third grade. This does not mean that older children cannot be helped; only that teaching
them to read at an appropriate level for their age becomes progressively more difficult as
they get older.
to read involves gaining the understanding that the letters on a page stand for the
individual pieces of sound in speech. Some children will develop reading
difficulties unless they are explicitly taught this relationship.
a reading disability
NICHD-sponsored research has shown that approximately 85 percent of those children likely
to become poor readers can be identified with tests of their abilities to manipulate
letter sounds, to rapidly name letters and numbers, and to demonstrate an awareness of the
concepts of print. For example, when asked to say the word "cat" without the
"kuh" sound, these children will be unable to respond by answering
"at." This test and others like it can be performed on children as early as 5
years of age.
working in small groups, can explicitly show children that words are made up of tiny sound
segments. There are many ways to impart this knowledge. One way is to have children clap
in sequence as each speech sound in a word is slowly pronounced. Other methods may involve
having children move a small plastic tab or other marker as each sound is made.
the students master this step, instructors can then teach them that the letters in words
stand for the tiny sounds in speech. This teaching technique, commonly referred to as
"phonics" instruction, is usually again introduced slowly at first, perhaps in
combination with putting plastic markers beneath letters on a page in sequence with each
letter the student "sounds out".
this phase of instruction is completed, and when children can read the words on the page
in an accurate and rapid manner, the student can then be exposed to teaching methods that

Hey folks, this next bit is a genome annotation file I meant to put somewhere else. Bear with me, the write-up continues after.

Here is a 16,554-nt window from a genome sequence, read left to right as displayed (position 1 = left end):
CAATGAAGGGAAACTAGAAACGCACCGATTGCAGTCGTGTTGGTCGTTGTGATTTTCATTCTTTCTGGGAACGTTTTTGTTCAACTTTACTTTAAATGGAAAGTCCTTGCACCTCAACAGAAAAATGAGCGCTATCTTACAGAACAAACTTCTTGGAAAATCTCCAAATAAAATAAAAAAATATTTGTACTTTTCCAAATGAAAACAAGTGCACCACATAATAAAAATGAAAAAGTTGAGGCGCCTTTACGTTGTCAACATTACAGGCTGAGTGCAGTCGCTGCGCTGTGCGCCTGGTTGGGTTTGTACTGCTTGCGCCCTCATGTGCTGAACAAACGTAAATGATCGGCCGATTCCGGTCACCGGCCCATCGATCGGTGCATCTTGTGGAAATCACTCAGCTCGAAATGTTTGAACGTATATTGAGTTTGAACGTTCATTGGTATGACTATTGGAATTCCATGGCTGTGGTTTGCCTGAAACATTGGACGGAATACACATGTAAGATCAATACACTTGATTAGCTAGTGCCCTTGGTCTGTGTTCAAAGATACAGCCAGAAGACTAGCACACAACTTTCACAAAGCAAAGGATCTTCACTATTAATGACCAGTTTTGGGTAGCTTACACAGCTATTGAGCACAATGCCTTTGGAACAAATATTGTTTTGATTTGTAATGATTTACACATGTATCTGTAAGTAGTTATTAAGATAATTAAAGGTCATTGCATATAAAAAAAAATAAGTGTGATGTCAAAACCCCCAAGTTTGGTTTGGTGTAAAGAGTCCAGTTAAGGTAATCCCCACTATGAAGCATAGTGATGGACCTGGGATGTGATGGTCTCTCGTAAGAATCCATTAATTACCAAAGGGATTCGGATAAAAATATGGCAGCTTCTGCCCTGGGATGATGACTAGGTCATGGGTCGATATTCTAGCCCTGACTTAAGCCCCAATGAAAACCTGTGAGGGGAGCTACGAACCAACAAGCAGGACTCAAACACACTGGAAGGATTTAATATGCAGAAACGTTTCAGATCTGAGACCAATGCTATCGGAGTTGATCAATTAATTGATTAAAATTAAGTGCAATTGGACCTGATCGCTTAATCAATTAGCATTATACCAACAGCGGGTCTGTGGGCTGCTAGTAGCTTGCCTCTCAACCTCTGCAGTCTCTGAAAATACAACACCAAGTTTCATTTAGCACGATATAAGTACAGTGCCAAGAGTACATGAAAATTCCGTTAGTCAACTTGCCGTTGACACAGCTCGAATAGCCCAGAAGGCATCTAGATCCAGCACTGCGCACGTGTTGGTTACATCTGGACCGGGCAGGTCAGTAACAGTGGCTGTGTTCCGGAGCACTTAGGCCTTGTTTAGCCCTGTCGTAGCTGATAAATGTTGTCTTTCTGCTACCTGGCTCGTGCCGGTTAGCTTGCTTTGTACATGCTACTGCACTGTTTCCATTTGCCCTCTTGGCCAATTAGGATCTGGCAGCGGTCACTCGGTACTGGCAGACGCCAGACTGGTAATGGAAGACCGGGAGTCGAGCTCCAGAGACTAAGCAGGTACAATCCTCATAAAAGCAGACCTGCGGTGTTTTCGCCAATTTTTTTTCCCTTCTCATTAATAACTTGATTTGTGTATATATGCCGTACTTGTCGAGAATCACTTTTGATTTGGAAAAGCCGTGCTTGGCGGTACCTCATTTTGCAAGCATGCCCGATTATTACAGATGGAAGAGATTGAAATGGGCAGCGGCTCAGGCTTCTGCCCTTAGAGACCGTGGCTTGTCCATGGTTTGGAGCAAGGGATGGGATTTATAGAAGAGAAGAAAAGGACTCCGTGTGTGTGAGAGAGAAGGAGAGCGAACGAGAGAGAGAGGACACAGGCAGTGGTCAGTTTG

emphasize immersing children in good literature. In the past, controversy has existed over
whether such methods, commonly lumped under the term "whole language," are more
suited to reading instruction than the practice commonly associated with phonics training.
Critics of whole language often say that this method omits the fundamentals that children
need to sound out words. Phonics critics maintain that phonics training stresses boring
memorization at the expense of meaning and exposure to good literature.
instructors can teach that words are made up of smaller sounds is by having children move
a small plastic marker across the written letters of the word in sequence, as each letter
sound is pronounced.
In fact, NICHD research has shown that children taught with a combination of both methods
make the greatest gains in reading and fare better than children taught with only one
method at the exclusion of the other. If a reading impaired student is to be successful,
however, the three methods should be taught in an integrated manner.
Research in Progress
NICHD is funding a number of projects to gain additional insight into the nature of
reading disability. Several research teams continue to refine treatment methods,
attempting to find which techniques, used alone or in combination, offer the greatest
improvements in reading skills acquisition.
results of other NICHD-funded studies suggest that key areas of the brains of people with
reading disabilities function differently than in people who read easily. NICHD-funded
scientists are also taking advantage of powerful new technologies that allow them to
observe the inner workings of the brain. One such method, functional magnetic resonance
imaging, uses a computer-directed, magnetic device to obtain brain images. Using this
technique, researchers are comparing the brain function of people with reading
disabilities to the brain functioning of skilled readers. It is hoped that the technique
will allow them to observe the changes that take place in the brain as individuals learn
to overcome their reading impairment. These research projects may one day provide the
basis for effective new treatments for reading disabilities.
--Prepared for the NICHD
Extramural Program in Learning Disabilities by Robert Bock, Public Information and
Communications Branch, NICHD. For a listing of other NICHD informational materials, write
P.O. Box 3006, Rockville, MD 20847. Phone: 1-800-370-2943. Email: NICHDClearinghouse@mail.nih.gov.
The Alphabetic Principle and
Learning to Read. Isabelle Y. Liberman, Donald Shankweiler, and Alvin M. Liberman.
Reprinted from Phonology and Reading Disability: Solving the Reading Puzzle. The
International Academy for Research in Learning Disabilities Monograph Series.
Getting Ready to Read: Learning How Print Maps to Speech. Reprinted from The Language Continuum: From
Infancy to Literacy. Edited by James F. Kavanagh, The Communication by Language